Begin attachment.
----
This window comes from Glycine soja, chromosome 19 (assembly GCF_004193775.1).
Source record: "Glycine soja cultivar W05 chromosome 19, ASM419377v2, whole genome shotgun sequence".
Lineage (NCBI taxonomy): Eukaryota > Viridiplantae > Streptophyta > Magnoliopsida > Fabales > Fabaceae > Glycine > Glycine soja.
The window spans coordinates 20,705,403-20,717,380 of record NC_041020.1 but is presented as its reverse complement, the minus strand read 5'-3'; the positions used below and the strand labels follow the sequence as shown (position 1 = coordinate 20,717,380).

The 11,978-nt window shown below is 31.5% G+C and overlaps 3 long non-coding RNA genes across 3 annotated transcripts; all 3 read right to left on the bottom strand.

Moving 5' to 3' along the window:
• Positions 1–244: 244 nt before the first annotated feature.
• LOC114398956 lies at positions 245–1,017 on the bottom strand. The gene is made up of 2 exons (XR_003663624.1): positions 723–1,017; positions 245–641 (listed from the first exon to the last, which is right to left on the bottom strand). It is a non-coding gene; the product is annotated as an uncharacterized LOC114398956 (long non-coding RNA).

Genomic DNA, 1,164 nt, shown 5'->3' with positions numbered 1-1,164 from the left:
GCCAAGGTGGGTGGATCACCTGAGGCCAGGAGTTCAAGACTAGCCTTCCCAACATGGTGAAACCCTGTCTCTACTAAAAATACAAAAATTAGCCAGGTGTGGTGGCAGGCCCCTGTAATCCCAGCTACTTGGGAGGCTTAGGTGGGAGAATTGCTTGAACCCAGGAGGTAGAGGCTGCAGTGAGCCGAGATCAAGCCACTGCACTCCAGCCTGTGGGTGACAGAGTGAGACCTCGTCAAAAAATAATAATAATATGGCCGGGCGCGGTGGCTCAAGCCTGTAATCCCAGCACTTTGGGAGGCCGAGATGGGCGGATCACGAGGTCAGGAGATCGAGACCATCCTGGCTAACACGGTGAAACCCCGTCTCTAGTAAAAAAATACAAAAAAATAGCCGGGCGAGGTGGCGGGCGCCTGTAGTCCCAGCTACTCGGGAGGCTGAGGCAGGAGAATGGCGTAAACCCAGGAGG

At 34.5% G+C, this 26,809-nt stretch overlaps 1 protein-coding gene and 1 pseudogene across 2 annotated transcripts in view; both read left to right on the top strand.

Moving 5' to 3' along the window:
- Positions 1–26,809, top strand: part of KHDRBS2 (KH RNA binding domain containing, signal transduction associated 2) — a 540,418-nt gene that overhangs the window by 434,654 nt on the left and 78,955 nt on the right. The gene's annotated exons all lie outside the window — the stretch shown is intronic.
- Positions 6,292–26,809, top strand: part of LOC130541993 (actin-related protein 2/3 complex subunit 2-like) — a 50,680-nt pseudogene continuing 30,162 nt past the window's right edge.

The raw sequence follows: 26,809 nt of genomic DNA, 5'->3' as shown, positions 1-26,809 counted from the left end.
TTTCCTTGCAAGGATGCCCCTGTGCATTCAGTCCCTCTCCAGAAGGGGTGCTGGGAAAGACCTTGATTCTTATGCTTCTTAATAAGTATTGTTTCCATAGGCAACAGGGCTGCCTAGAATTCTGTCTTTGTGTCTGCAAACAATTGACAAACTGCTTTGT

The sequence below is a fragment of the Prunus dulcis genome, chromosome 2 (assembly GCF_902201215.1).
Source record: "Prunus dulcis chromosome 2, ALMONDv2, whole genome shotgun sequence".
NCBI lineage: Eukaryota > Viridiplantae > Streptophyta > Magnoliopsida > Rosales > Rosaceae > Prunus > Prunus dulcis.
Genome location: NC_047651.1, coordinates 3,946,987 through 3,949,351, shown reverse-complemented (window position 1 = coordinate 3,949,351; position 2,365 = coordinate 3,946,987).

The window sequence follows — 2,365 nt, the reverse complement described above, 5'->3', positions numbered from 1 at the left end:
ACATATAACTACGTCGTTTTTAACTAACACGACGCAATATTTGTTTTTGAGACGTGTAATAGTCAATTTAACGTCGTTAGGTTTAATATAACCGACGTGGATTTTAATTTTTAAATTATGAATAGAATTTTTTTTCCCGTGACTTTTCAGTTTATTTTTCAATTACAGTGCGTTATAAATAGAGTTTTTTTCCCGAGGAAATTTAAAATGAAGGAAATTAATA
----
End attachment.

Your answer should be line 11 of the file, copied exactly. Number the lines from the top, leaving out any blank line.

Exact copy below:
At 34.5% G+C, this 26,809-nt stretch overlaps 1 protein-coding gene and 1 pseudogene across 2 annotated transcripts in view; both read left to right on the top strand.